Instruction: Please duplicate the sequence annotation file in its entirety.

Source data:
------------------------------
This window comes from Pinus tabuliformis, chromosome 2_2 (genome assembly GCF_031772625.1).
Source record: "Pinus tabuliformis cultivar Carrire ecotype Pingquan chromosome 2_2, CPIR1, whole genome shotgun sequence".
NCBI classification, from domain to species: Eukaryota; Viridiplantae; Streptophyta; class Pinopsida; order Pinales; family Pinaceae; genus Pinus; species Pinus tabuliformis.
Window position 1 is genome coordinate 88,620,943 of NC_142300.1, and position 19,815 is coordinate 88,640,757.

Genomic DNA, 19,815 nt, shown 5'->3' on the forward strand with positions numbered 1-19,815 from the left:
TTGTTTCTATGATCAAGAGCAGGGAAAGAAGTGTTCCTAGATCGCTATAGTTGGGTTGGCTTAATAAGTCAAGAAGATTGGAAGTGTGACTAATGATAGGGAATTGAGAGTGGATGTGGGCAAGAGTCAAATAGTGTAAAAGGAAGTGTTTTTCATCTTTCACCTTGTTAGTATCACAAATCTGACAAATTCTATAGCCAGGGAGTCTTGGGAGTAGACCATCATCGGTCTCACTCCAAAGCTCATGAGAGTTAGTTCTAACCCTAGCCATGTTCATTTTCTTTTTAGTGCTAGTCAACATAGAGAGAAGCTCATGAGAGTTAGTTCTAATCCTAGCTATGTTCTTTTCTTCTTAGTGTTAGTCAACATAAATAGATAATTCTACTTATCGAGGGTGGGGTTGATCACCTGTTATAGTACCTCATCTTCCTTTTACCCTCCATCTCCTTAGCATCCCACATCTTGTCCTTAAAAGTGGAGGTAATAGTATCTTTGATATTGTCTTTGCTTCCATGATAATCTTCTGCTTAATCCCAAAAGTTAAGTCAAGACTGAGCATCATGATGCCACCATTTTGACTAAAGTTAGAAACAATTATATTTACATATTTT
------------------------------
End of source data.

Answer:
This window comes from Pinus tabuliformis, chromosome 2_2 (genome assembly GCF_031772625.1).
Source record: "Pinus tabuliformis cultivar Carrire ecotype Pingquan chromosome 2_2, CPIR1, whole genome shotgun sequence".
NCBI classification, from domain to species: Eukaryota; Viridiplantae; Streptophyta; class Pinopsida; order Pinales; family Pinaceae; genus Pinus; species Pinus tabuliformis.
Window position 1 is genome coordinate 88,620,943 of NC_142300.1, and position 19,815 is coordinate 88,640,757.

Genomic DNA, 19,815 nt, shown 5'->3' on the forward strand with positions numbered 1-19,815 from the left:
TTGTTTCTATGATCAAGAGCAGGGAAAGAAGTGTTCCTAGATCGCTATAGTTGGGTTGGCTTAATAAGTCAAGAAGATTGGAAGTGTGACTAATGATAGGGAATTGAGAGTGGATGTGGGCAAGAGTCAAATAGTGTAAAAGGAAGTGTTTTTCATCTTTCACCTTGTTAGTATCACAAATCTGACAAATTCTATAGCCAGGGAGTCTTGGGAGTAGACCATCATCGGTCTCACTCCAAAGCTCATGAGAGTTAGTTCTAACCCTAGCCATGTTCATTTTCTTTTTAGTGCTAGTCAACATAGAGAGAAGCTCATGAGAGTTAGTTCTAATCCTAGCTATGTTCTTTTCTTCTTAGTGTTAGTCAACATAAATAGATAATTCTACTTATCGAGGGTGGGGTTGATCACCTGTTATAGTACCTCATCTTCCTTTTACCCTCCATCTCCTTAGCATCCCACATCTTGTCCTTAAAAGTGGAGGTAATAGTATCTTTGATATTGTCTTTGCTTCCATGATAATCTTCTGCTTAATCCCAAAAGTTAAGTCAAGACTGAGCATCATGATGCCACCATTTTGACTAAAGTTAGAAACAATTATATTTACATATTTT